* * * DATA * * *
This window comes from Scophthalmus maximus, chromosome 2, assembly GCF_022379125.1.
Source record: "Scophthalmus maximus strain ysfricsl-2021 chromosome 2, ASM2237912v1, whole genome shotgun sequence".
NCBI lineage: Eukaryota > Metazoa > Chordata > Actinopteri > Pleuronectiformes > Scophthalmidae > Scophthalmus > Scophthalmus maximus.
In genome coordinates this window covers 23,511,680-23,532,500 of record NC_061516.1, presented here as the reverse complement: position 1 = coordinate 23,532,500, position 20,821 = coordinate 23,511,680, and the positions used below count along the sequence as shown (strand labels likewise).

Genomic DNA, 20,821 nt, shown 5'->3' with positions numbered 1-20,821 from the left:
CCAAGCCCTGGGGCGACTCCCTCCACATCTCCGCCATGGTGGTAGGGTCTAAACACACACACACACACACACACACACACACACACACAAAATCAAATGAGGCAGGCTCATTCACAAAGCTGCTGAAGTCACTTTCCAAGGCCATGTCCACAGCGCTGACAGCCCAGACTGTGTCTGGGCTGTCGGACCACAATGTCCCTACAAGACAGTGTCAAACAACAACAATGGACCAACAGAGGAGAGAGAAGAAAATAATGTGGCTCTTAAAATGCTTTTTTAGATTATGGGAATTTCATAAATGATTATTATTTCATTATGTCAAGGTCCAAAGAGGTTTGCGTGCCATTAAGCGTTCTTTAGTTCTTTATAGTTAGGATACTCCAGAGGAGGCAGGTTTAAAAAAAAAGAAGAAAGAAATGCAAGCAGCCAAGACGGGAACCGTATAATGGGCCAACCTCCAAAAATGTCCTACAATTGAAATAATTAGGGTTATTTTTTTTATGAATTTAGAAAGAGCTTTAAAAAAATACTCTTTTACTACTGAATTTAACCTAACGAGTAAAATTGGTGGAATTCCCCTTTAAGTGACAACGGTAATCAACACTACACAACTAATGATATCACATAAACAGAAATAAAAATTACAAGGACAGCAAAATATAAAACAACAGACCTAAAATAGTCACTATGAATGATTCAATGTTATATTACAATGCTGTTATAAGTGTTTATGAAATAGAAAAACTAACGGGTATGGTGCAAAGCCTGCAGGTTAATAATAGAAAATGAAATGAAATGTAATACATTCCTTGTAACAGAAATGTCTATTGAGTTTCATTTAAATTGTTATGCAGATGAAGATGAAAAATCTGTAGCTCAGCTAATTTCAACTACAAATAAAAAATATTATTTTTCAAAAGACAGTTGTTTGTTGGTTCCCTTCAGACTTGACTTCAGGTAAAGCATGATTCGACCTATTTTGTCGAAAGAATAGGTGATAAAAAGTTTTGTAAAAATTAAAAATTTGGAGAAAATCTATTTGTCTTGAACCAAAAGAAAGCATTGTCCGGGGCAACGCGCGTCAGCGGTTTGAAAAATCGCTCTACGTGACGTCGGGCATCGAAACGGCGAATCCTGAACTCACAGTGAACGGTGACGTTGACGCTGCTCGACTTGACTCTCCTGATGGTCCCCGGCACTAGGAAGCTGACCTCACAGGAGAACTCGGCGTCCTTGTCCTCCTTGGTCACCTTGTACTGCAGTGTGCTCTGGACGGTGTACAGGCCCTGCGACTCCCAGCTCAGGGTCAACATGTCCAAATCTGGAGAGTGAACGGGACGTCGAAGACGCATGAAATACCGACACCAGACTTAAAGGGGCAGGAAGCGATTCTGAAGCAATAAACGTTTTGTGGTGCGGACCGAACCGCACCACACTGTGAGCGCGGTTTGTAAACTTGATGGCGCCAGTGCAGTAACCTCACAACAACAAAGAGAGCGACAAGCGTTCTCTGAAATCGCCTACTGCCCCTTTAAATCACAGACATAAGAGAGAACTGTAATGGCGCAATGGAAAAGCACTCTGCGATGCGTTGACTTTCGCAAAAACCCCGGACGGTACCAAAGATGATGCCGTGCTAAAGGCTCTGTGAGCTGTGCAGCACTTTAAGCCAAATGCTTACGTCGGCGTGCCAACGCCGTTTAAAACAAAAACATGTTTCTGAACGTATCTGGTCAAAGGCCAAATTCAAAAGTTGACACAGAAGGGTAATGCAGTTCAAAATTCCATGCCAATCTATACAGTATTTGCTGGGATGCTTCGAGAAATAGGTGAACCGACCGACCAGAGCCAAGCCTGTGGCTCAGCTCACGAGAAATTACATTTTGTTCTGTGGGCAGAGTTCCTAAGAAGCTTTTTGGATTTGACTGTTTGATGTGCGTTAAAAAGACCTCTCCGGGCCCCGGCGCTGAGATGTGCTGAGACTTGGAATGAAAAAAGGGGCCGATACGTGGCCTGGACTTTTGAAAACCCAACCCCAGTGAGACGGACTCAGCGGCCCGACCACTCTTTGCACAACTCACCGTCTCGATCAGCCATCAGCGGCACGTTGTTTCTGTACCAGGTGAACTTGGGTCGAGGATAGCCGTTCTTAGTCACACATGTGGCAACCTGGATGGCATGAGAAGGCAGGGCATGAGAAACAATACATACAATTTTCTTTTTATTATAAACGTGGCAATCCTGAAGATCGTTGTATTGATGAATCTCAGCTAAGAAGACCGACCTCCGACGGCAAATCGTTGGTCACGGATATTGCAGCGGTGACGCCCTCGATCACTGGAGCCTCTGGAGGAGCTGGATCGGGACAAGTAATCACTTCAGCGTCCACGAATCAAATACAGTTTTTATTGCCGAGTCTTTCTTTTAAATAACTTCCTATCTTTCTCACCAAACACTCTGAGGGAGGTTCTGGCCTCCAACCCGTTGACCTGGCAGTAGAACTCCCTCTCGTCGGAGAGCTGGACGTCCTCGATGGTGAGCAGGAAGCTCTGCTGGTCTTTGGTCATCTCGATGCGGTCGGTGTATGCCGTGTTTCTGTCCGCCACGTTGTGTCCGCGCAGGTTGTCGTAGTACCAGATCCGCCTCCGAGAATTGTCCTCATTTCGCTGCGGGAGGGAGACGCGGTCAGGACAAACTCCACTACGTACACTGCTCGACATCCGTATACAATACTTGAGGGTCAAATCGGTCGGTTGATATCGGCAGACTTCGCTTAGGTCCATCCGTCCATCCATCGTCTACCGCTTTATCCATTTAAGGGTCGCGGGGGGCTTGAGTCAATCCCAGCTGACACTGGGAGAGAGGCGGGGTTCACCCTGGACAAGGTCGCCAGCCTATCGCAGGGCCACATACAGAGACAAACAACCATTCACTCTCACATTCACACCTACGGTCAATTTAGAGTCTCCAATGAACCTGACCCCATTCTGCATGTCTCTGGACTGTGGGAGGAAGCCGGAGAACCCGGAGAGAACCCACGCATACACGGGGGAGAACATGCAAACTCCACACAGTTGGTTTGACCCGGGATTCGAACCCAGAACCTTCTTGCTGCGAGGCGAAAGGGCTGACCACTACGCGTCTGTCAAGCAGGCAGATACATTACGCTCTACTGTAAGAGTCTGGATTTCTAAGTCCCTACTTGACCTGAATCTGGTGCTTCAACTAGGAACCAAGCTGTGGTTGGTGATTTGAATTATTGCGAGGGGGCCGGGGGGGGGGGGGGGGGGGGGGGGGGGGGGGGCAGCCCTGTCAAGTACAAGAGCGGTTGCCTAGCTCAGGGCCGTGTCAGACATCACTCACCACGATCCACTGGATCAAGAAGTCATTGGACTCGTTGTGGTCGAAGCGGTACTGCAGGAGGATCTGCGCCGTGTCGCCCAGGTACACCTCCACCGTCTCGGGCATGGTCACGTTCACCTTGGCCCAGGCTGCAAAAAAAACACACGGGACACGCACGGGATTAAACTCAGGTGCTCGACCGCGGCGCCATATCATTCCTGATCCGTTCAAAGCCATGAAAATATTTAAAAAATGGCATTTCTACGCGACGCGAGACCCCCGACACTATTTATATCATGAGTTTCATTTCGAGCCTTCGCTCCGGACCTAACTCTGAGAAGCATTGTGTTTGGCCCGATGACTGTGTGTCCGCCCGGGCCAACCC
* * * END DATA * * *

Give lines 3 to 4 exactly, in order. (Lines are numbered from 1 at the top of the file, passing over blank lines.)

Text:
NCBI lineage: Eukaryota > Metazoa > Chordata > Actinopteri > Pleuronectiformes > Scophthalmidae > Scophthalmus > Scophthalmus maximus.
In genome coordinates this window covers 23,511,680-23,532,500 of record NC_061516.1, presented here as the reverse complement: position 1 = coordinate 23,532,500, position 20,821 = coordinate 23,511,680, and the positions used below count along the sequence as shown (strand labels likewise).